It’s important to say, “Jess, I see you’ve been working hard all week. I’m so proud of you.”
When you spotlight their good habits, instead of berating the bad habits, they naturally make the shift to being established routine followers. Adults and children alike yearn for recognition. It feels nice to be mentioned and doted upon.
Sometimes it’s easy to focus on the end result as opposed to expended effort.
Make it a point to edify your children’s efforts and show them your support. As Cynthia Crossley of Habyts deduced , “Reward the effort, not the achievement itself. Progress, not perfection.”
Don’t focus on perfection with your kids. It’s an unattainable goal.
Instead recognize how hard they’ve worked to gain the results that undoubtably make them grow and get good at following their schedules.
Implement Positive Self Talk
Self talk refers to your internal discourse. It can be positive or negative.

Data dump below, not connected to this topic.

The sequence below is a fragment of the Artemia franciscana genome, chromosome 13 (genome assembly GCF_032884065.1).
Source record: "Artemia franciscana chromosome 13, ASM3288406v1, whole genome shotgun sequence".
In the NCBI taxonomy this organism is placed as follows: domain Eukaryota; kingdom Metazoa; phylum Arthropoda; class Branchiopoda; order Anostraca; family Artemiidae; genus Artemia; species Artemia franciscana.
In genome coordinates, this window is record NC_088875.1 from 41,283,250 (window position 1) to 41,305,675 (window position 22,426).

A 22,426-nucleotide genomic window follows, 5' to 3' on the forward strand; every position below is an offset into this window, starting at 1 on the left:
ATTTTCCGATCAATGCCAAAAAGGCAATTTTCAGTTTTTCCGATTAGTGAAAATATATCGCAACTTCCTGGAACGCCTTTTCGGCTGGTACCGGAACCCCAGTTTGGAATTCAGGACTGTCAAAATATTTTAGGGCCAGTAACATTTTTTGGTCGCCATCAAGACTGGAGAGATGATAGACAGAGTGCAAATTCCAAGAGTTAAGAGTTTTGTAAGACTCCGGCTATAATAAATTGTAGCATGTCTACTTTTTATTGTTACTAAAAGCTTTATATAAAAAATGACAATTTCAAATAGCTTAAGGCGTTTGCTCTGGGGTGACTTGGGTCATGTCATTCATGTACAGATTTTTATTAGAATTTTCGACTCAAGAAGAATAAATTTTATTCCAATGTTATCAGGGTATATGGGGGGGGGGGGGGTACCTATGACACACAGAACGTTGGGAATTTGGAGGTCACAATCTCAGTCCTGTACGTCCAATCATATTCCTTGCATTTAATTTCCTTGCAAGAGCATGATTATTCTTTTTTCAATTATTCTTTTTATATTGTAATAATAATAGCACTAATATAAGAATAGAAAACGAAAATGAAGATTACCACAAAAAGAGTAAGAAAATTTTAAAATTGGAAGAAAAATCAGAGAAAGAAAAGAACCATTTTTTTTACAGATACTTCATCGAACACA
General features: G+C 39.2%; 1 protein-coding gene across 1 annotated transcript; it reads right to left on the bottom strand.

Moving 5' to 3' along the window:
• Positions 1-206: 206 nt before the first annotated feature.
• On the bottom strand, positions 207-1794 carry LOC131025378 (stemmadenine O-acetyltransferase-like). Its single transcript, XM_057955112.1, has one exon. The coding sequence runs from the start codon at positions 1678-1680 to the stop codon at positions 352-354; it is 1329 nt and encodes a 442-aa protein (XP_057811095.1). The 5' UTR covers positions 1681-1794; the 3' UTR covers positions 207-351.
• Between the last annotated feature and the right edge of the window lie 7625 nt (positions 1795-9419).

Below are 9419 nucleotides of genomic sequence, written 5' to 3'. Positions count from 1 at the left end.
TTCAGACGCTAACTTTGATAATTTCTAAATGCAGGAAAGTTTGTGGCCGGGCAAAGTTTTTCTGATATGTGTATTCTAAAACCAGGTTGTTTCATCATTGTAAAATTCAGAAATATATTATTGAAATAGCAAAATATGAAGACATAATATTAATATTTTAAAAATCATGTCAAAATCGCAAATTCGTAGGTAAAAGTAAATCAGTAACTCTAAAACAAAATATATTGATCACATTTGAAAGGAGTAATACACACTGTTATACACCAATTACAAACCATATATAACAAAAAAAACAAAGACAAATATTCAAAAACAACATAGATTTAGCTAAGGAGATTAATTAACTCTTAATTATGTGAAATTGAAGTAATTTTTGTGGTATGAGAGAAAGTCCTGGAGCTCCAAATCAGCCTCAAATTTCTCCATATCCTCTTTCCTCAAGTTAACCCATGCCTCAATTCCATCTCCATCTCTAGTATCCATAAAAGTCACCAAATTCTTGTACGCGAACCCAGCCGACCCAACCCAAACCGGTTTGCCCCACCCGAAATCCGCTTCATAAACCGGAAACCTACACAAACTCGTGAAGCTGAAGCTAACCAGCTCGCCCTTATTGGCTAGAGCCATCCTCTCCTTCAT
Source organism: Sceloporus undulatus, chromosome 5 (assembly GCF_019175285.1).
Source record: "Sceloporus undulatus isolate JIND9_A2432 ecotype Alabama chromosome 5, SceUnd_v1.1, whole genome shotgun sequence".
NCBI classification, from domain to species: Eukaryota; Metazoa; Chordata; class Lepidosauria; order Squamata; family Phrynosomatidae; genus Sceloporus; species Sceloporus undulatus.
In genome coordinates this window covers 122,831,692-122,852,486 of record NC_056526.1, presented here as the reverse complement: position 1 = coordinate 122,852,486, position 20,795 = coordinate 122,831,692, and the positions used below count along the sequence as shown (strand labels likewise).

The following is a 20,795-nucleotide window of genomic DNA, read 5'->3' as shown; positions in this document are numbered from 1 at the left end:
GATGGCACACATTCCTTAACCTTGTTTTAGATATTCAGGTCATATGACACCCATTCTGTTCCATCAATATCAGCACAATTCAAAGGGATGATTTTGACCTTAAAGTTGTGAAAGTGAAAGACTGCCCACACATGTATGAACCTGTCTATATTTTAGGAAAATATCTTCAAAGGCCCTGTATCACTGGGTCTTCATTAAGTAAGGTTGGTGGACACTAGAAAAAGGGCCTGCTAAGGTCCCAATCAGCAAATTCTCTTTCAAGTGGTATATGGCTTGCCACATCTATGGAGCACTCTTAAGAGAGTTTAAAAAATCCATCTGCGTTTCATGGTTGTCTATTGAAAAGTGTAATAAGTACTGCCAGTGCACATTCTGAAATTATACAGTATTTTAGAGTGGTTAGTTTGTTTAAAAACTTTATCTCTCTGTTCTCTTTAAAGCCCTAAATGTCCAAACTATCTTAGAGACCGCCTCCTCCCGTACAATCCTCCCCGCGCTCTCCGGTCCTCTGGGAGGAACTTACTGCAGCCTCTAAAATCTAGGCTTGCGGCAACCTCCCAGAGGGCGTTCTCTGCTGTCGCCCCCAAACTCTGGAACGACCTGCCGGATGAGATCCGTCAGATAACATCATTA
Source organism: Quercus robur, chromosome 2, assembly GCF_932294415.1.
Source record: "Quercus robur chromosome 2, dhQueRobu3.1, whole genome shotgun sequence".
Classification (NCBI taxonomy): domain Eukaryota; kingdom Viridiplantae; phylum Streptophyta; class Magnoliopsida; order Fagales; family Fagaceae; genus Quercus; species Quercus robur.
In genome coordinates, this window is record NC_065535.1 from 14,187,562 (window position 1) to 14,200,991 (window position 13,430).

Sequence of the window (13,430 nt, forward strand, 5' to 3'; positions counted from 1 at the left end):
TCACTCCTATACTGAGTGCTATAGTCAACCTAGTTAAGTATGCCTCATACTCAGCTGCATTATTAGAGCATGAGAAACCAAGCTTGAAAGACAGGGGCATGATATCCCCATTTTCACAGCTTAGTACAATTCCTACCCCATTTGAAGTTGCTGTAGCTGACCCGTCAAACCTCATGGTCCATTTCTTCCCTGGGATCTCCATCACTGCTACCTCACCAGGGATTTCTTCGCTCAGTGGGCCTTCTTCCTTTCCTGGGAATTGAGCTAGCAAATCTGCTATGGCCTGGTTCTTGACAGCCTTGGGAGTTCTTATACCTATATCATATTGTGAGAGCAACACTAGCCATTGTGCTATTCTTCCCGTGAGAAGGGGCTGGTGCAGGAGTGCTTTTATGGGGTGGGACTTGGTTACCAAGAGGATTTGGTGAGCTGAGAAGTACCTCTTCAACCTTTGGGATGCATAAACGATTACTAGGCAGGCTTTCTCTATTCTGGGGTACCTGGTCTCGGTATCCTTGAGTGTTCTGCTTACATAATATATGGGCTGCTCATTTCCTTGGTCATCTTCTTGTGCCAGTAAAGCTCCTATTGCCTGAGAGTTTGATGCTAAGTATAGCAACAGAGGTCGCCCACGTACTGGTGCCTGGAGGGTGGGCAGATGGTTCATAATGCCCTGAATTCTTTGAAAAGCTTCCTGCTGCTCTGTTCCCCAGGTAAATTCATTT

Implementing a self talk routine gives parents and children the unique opportunity to speak an external dialogue that eventually influences the subconscious to craft thoughts, ideas and beliefs to mimic a desired outcome.
Tim Legg, MD makes these valid points, “Self-talk is important in many ways. It’s the script that we use to frame our lives.
If we constantly give ourselves negative messages, then we begin to develop automatic thoughts that take us from a particular incident to a negative emotional reaction. Conversely, if we engage in positive self-talk, we begin to view the world in a more positive manner and will ultimately feel better about ourselves.
We can’t always control what happens, but we can control how we react to it!”
Let’s start with you, the parent. Why do you need self talk as an adult? Not only will it improve your life, it can also be formulated to see the best in your kids.
This article on Healthline chronicles that, “Your thoughts are the source of your emotions and mood. The conversations you have with yourself can be destructive or beneficial. They influence how you feel about yourself and how you respond to events in your life.”
Write your children’s self talk with them in the present tense.
For instance, “I make my bed everyday,” “I’m on time to my activities,” “I am confident, bold and I follow directions well.”
Self talk is best executed with the corresponding action.